After a series of enjoyable singles and EPs, Anna Domino's first proper album as such was a sharp, fun treat. Working Marc Moulin of Telex and Alan Rankine, formerly of the Associates, Domino kicked up her heels in a series of songs both of the '80s and beyond it. The arrangements place songs like "Drunk" and "Not Right Now" at a certain time -- then state-of-the-art drum machines and synth bass, for instance -- but Domino's ear for singing and pop fascinations of other times did the trick. Her voice is low and moody without being smoky as such -- it's not rough but neither does she coo -- and she keeps an easy feel going in her music, with plenty of finger-snapping, hip-swinging grooves. When she goes "modern," as on the sparkling "Caught," it's just as intriguing, an argument against seeing her simply as a revival act. If an inexact parallel could be drawn, Anna Domino almost suggests a companion album to early Sade -- there's the same calm coolness that's not dull, one where silence and space rather than a wall of sound is crucial. Everything but the Girl is another obvious reference point -- perhaps unsurprising considering Ben Watt was due to do some remix work for Domino a couple of years beforehand. "Rythm," the intentionally misspelled single that had surfaced a year before, kicked things off with a jazzy feel that found an unexpected midpoint between Tracey Thorn and Laurie Anderson, swinging pop with a sly, wry cast. The left-field inclusion is an inspired remake of Smokey Robinson's "The Hunter Gets Captured by the Game," given a slight lovers rock undertow to mix with Domino's general approach. The LTM reissue of the album in 2004, as always in keeping with the rest of the label's work, contains various B-sides and an Arthur Baker remix of the jaunty "Summer" as bonus cuts.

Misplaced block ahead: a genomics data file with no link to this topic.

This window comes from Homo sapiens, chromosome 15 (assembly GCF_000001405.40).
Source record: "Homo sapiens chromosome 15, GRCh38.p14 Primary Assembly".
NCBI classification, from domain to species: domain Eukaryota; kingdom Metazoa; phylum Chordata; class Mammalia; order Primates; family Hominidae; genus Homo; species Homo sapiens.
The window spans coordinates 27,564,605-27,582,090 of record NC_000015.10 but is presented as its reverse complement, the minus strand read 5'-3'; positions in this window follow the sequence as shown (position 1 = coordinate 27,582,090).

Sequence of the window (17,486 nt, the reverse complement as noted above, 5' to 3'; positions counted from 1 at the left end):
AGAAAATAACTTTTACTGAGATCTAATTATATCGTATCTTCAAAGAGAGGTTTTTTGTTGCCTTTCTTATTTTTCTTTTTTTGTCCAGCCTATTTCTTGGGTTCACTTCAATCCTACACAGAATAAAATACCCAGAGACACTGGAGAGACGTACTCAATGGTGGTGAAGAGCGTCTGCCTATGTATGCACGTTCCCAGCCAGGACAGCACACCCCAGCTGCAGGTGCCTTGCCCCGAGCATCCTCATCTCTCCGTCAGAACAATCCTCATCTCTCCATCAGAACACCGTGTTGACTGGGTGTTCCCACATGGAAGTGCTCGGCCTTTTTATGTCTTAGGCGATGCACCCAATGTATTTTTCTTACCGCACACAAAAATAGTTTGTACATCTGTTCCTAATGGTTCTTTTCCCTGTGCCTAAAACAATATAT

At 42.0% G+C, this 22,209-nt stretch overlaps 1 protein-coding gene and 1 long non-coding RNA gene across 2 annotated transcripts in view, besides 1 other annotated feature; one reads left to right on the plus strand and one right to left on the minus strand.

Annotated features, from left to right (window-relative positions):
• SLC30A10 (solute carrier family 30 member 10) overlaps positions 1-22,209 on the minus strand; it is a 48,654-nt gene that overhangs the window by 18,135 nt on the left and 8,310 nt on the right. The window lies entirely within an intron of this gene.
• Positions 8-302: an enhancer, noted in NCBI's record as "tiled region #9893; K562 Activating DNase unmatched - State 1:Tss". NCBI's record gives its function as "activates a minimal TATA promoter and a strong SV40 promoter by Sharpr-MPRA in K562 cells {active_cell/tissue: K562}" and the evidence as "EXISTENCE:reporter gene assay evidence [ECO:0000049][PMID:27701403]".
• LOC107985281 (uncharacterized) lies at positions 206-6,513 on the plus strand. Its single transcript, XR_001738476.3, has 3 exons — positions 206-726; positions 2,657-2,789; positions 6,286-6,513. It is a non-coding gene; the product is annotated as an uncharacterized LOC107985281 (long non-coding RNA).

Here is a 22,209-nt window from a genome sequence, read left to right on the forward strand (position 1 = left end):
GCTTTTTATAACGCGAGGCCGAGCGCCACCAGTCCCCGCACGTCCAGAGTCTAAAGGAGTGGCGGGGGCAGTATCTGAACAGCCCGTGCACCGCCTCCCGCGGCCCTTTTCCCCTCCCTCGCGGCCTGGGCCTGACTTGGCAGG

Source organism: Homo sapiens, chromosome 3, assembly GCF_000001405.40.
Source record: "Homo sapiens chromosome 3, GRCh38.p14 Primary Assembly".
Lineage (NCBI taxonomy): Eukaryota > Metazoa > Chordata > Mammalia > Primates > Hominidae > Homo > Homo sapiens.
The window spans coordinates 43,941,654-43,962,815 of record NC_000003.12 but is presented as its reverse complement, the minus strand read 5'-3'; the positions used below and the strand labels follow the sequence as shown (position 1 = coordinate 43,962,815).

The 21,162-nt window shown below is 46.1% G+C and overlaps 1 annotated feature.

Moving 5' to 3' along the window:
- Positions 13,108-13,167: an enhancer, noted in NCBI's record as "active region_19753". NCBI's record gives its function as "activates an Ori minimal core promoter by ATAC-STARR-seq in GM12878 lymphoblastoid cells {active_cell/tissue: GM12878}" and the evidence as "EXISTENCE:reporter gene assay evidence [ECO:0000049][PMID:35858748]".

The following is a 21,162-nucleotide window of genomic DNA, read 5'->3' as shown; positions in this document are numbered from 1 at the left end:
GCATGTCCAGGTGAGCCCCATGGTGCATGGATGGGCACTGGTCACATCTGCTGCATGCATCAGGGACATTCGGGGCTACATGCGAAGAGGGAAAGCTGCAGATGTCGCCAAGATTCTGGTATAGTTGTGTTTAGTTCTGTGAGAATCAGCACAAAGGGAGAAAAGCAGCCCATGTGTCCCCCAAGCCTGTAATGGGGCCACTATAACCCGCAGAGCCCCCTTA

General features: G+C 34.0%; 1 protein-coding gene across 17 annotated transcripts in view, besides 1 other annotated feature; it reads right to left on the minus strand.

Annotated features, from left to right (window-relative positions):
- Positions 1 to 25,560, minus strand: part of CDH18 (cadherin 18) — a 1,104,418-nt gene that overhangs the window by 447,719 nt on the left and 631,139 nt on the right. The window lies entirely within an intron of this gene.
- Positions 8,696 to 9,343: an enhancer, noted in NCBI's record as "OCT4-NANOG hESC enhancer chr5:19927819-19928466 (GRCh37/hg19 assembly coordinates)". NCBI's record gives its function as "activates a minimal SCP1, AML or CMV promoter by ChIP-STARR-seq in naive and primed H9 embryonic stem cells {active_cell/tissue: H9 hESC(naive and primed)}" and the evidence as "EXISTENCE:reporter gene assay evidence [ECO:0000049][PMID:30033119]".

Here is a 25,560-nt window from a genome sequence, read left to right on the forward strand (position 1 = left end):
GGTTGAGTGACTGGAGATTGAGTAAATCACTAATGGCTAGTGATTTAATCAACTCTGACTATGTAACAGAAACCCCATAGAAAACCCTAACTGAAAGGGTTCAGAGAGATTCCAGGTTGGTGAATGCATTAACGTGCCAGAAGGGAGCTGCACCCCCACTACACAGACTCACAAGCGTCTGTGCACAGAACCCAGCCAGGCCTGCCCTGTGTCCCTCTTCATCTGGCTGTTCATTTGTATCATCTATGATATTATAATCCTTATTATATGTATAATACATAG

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AllMusic Review by Ned Raggett